What is a Deferred Entry of Judgment (DEJ)?
Deferred entry of judgment (DEJ) is a program where the defendant pleads guilty, but the charges will be dismissed if they fulfill a probationary agreement that includes a treatment program and other conditions.
If the defendant fails to complete the terms of the agreement, the charges will be reinstated. At this point, the defendant will not be able to challenge the charges, and the judge is allowed to apply the maximum sentence for the offense that was charged.
Defendants facing misdemeanor or felony charges of drug possession may be eligible for DEJ. But eligibility is based on the defendant’s criminal record. And it does not apply to charges that include violent acts or possession with intent to sell.
Eligibility for DEJ
When a defendant agrees to DEJ, you are waving your right to a speedy trial. You are also agreeing to complete the conditions of the agreement without incurring any further charges in a separate criminal case.
To be eligible for DEJ, you must meet the following conditions:
- No convictions in the last 5 years for a crime that would not be eligible for DEJ.
- You have not been in a diversion program in the last 5 years.
- You have never violated probation or parole.
- No violence or threats were involved in the charges against you.
- There’s no evidence of more a serious offense that would not be eligible for DEJ.
What’s Included in a DEJ Agreement
With a DEJ agreement, the court is agreeing to withhold sentencing until you have time to complete the conditions of probation. When you successfully complete the terms of DEJ, the charges will be dismissed, and the record of your arrest can be sealed.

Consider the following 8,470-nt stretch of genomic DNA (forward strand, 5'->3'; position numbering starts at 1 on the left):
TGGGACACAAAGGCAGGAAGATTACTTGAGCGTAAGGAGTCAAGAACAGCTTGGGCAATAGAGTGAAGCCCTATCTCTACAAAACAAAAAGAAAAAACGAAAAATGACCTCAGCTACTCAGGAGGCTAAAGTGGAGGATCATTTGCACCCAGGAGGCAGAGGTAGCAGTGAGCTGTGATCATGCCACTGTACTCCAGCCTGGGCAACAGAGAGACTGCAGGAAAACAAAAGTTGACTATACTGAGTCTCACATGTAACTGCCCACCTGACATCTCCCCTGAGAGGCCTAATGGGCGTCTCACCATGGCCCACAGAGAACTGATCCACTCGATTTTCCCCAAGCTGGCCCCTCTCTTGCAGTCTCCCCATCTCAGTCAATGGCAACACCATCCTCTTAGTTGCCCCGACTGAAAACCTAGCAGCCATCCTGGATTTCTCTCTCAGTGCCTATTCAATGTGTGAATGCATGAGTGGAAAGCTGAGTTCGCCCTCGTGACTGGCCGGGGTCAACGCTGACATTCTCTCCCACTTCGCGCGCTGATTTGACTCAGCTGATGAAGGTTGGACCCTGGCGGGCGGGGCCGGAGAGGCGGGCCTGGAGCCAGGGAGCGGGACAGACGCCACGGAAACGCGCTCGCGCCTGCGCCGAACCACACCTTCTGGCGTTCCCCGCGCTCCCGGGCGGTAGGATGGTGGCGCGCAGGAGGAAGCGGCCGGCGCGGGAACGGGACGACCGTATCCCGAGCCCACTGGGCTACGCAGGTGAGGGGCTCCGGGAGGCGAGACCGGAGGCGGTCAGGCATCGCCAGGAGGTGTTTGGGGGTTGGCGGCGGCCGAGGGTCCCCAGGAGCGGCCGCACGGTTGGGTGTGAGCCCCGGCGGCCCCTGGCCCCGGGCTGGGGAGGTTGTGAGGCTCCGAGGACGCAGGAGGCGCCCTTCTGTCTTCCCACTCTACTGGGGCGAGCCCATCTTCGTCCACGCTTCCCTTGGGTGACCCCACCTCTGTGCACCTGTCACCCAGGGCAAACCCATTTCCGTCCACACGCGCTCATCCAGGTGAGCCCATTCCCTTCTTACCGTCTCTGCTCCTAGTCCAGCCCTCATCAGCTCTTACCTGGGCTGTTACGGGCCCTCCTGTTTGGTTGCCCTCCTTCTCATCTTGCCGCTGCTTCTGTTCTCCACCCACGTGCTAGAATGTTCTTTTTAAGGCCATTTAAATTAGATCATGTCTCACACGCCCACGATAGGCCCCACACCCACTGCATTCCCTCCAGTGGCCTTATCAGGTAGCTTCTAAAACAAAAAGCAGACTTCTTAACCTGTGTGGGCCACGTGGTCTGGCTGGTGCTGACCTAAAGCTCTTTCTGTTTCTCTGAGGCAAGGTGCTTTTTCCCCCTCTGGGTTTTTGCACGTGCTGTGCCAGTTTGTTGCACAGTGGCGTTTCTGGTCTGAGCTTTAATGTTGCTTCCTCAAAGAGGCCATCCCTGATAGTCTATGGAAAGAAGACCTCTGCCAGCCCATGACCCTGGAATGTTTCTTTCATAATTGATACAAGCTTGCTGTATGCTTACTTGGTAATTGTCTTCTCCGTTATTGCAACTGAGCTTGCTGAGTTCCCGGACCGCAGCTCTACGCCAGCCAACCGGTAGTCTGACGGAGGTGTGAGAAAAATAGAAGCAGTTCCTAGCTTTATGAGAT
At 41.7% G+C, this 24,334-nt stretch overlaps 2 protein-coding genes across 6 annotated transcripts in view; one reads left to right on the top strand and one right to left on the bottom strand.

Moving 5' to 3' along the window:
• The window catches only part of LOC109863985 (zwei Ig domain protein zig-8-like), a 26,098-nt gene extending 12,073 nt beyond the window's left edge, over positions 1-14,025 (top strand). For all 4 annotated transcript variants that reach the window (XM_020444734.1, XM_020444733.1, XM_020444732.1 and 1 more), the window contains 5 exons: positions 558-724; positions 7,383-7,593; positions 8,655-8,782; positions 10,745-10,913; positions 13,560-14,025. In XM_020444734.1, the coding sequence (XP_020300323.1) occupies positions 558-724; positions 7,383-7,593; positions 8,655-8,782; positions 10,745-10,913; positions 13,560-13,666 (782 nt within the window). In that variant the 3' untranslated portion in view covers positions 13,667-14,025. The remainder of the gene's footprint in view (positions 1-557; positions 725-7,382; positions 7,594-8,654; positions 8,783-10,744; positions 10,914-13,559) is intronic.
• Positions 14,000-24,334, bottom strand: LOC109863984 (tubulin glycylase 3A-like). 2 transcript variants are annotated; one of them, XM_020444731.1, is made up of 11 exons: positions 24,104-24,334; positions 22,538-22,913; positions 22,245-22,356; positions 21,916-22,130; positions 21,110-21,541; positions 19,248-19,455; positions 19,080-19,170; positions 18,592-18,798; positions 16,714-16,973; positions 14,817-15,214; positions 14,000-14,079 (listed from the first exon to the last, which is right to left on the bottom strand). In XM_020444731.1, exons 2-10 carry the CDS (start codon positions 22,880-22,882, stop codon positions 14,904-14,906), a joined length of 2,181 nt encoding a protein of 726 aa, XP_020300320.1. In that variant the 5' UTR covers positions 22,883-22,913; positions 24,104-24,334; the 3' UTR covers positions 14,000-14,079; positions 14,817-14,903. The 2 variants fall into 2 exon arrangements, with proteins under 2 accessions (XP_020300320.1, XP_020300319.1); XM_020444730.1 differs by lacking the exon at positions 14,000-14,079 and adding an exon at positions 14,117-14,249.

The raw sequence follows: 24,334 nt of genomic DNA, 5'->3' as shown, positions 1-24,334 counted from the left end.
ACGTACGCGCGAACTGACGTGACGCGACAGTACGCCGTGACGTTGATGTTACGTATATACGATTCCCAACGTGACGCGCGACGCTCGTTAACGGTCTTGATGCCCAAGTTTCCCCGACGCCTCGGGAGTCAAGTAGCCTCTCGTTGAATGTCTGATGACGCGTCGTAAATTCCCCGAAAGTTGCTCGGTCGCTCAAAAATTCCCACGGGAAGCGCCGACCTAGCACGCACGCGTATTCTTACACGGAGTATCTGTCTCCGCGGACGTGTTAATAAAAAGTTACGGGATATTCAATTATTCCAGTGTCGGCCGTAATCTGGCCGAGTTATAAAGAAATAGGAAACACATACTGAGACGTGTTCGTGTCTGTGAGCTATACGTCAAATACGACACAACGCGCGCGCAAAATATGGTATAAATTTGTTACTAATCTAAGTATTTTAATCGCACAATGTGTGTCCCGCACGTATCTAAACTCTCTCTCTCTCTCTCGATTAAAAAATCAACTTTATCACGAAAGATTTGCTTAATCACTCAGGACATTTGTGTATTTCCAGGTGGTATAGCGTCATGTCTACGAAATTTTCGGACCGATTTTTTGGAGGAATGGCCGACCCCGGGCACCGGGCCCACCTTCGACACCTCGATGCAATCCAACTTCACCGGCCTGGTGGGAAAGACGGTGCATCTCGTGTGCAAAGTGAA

Terms of DEJ probation may include:
- Drug and alcohol treatment
- Abstinence from drugs or alcohol
- Mental health counseling
- Anger management classes
- Victim restitution
- Community service
What Is Pretrial Diversion?
A diversion program is similar to DEJ, but there are significant differences. This can be confusing because people often use the terms interchangeably. Like DEJ, pretrial diversion is an agreement between the court that allows the defendant to get a case dismissed by meeting certain probationary conditions.
One major difference between DEJ and pretrial diversion is that with pretrial diversion, a defendant who fails to meet the probationary conditions still has the option of fighting the charges in court.
California has a pretrial diversion program for misdemeanor offenses. There’s also pretrial diversion for specific mental health problems. If the court approves mental health diversion, the defendant has two years to complete an inpatient or outpatient program.
Were You Charged with a Drug Crime?
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